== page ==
5 Things We Learned From Roland Garros
ATPWorldTour.com takes a look back at what we learned from the clay-court Grand Slam
1) Never Doubt Rafa On Clay
It was tough to know what to expect from Rafael Nadal when he was forced to withdraw from Acapulco due to a right hip injury, subsequently missing the first two ATP World Tour Masters 1000 events of 2018 at Indian Wells and Miami. But the World No. 1 dispelled those concerns in major fashion on the red dirt.
Nadal lost just one set on the Parisian terre battue en route to his astonishing 11th Roland Garros title, beating a tough Dominic Thiem in the final. The victory capped a tremendous clay-court season for the 32-year-old, who went 26-1 on the surface, capturing 61 of 66 sets. Not bad for a player whose status was unclear just a few months ago.
"Coming back and having the chance to win in Monte-Carlo, Barcelona, Rome, and now especially here," Nadal said. "It's very emotional for me."
2) Thiem Will Be A Threat In Paris For Years To Come
It is easy to look at the score of Sunday’s championship match — a straight-sets victory for Nadal against Thiem — and forget all that the Austrian accomplished.
Thiem has now advanced to at least the semi-finals on the Parisian terre battue in three consecutive years and proven that he will contend for the title for years to come.
“I think it was the first time against him here in Roland Garros where it was a fight. It was a decent match from my side,” said Thiem, who had played Nadal twice previously on Court Philippe-Chatrier. “I'm confident that this was not my last Grand Slam final, and that's my biggest goal, to get into the next one and then to do better than today.” READ FEATURE
3) Zverev Takes Another Step
Alexander Zverev has shown that he is one of the best players on the ATP World Tour, capturing three ATP World Tour Masters 1000 titles in a 12-month span (2017 Rome, 2017 Montreal, 2018 Madrid). But when the German arrived at Roland Garros, he had yet to advance past the Round of 16 at a Grand Slam in 11 attempts.
That changed when the 21-year-old won three consecutive five-setters to reach the quarter-finals, where he fell to eventual finalist Thiem. Zverev became the eighth player in the Open Era to battle through three straight five-setters at Roland Garros, with the most recent being Tommy Robredo in 2013.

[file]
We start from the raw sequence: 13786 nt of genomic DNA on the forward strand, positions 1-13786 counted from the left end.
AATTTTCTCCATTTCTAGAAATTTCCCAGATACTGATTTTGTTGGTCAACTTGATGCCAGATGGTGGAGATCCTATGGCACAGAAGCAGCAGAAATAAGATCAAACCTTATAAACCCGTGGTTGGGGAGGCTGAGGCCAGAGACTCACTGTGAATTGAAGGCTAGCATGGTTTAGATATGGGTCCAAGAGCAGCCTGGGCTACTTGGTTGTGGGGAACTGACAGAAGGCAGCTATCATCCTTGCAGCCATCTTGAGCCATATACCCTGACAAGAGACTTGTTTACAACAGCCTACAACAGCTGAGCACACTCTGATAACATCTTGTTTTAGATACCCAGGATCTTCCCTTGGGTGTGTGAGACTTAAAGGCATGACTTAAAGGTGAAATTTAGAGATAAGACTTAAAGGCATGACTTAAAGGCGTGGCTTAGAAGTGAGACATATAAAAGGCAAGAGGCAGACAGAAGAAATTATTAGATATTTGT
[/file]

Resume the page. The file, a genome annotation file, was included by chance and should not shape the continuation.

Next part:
“Clay-court season in general has been very positive,” Zverev said. “I lost three matches on the clay, all to great players. And I won two tournaments, made two Masters  finals. So it's all very positive.” READ FEATURE
4) Argentine & Italian Steal The Show
In a fortnight of great stories, an Argentine and Italian shone especially bright. Argentine Marco Trungelliti lost in the final round of qualifying and returned to his residence in Madrid. That was until he found out there was a lucky loser spot available, packed into a car with his brother, mother and 88-year-old grandmother to drive back to Paris. The 28-year-old made the most of the opportunity, stepping on court just hours after arriving in France to defeat Bernard Tomic.
But he wasn’t the only off-the-radar player to impress. Italian Marco Cecchinato, who was 5-29 in tour-level matches before claiming his maiden ATP World Tour title in April at Budapest, became the first player from his country to reach a Grand Slam semi-final since 1978.
Not bad for a player who had never won a major main draw match before Roland Garros. Cecchinato will now soar to a career-best No.27 in the ATP Rankings after a run that he aptly described after shocking 2016 champion Novak Djokovic in the quarter-finals.
“It’s a dream for me.”
5) Home, Sweet Home For Herbert/Mahut
There are feel-good stories, and then there is what happened in the doubles final. Five years ago, Nicolas Mahut and Michael Llodra led Bob Bryan and Mike Bryan 4/2 in a final-set tie-break with the Roland Garros trophy on the line, but lost the final five points of the match. It was a heartbreaking moment for the Frenchmen.
But Saturday, Mahut got another chance with longtime partner Pierre-Hugues Herbert. And this time, they were victorious. The pair was the third all-French team in the Open Era to triumph at Roland Garros.
"Thanks to Pierre-Hugues, we are here five years after. I'm smiling, and I can tell you there is a real difference between losing in the finals and winning a final," Mahut said. "It's almost indescribable. It's just utter happiness."
And if that wasn't enough, Mahut's son, Natanel, sprinted across the clay to celebrate with his father in a moment nobody involved will soon forget.